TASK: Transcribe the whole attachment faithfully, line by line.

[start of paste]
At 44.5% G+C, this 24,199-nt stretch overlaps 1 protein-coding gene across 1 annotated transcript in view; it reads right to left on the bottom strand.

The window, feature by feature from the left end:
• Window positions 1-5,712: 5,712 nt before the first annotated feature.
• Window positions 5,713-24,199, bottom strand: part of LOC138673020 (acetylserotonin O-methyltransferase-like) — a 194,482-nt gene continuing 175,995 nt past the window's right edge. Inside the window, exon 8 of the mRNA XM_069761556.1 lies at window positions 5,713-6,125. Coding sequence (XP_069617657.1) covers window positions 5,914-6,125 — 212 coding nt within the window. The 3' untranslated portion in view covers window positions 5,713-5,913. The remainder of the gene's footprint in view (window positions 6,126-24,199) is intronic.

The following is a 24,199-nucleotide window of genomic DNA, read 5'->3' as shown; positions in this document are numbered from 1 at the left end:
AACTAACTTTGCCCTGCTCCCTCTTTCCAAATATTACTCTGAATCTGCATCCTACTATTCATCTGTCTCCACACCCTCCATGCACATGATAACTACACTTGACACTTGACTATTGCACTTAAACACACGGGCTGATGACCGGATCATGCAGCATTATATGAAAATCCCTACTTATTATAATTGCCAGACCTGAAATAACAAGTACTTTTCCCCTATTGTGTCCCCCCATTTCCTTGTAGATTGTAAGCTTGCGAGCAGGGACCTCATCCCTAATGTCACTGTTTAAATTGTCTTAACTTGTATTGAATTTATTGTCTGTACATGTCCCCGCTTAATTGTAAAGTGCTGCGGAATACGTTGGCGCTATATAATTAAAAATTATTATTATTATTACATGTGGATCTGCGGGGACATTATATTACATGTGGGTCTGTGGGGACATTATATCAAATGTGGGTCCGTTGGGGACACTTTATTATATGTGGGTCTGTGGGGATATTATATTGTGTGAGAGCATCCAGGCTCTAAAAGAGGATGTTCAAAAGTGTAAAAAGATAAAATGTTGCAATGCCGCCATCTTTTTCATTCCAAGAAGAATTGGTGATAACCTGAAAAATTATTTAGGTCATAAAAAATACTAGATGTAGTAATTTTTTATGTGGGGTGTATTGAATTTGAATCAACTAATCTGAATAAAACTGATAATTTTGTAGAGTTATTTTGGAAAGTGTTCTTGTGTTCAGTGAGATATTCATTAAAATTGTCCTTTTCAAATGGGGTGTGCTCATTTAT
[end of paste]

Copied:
At 44.5% G+C, this 24,199-nt stretch overlaps 1 protein-coding gene across 1 annotated transcript in view; it reads right to left on the bottom strand.

The window, feature by feature from the left end:
• Window positions 1-5,712: 5,712 nt before the first annotated feature.
• Window positions 5,713-24,199, bottom strand: part of LOC138673020 (acetylserotonin O-methyltransferase-like) — a 194,482-nt gene continuing 175,995 nt past the window's right edge. Inside the window, exon 8 of the mRNA XM_069761556.1 lies at window positions 5,713-6,125. Coding sequence (XP_069617657.1) covers window positions 5,914-6,125 — 212 coding nt within the window. The 3' untranslated portion in view covers window positions 5,713-5,913. The remainder of the gene's footprint in view (window positions 6,126-24,199) is intronic.

The following is a 24,199-nucleotide window of genomic DNA, read 5'->3' as shown; positions in this document are numbered from 1 at the left end:
AACTAACTTTGCCCTGCTCCCTCTTTCCAAATATTACTCTGAATCTGCATCCTACTATTCATCTGTCTCCACACCCTCCATGCACATGATAACTACACTTGACACTTGACTATTGCACTTAAACACACGGGCTGATGACCGGATCATGCAGCATTATATGAAAATCCCTACTTATTATAATTGCCAGACCTGAAATAACAAGTACTTTTCCCCTATTGTGTCCCCCCATTTCCTTGTAGATTGTAAGCTTGCGAGCAGGGACCTCATCCCTAATGTCACTGTTTAAATTGTCTTAACTTGTATTGAATTTATTGTCTGTACATGTCCCCGCTTAATTGTAAAGTGCTGCGGAATACGTTGGCGCTATATAATTAAAAATTATTATTATTATTACATGTGGATCTGCGGGGACATTATATTACATGTGGGTCTGTGGGGACATTATATCAAATGTGGGTCCGTTGGGGACACTTTATTATATGTGGGTCTGTGGGGATATTATATTGTGTGAGAGCATCCAGGCTCTAAAAGAGGATGTTCAAAAGTGTAAAAAGATAAAATGTTGCAATGCCGCCATCTTTTTCATTCCAAGAAGAATTGGTGATAACCTGAAAAATTATTTAGGTCATAAAAAATACTAGATGTAGTAATTTTTTATGTGGGGTGTATTGAATTTGAATCAACTAATCTGAATAAAACTGATAATTTTGTAGAGTTATTTTGGAAAGTGTTCTTGTGTTCAGTGAGATATTCATTAAAATTGTCCTTTTCAAATGGGGTGTGCTCATTTAT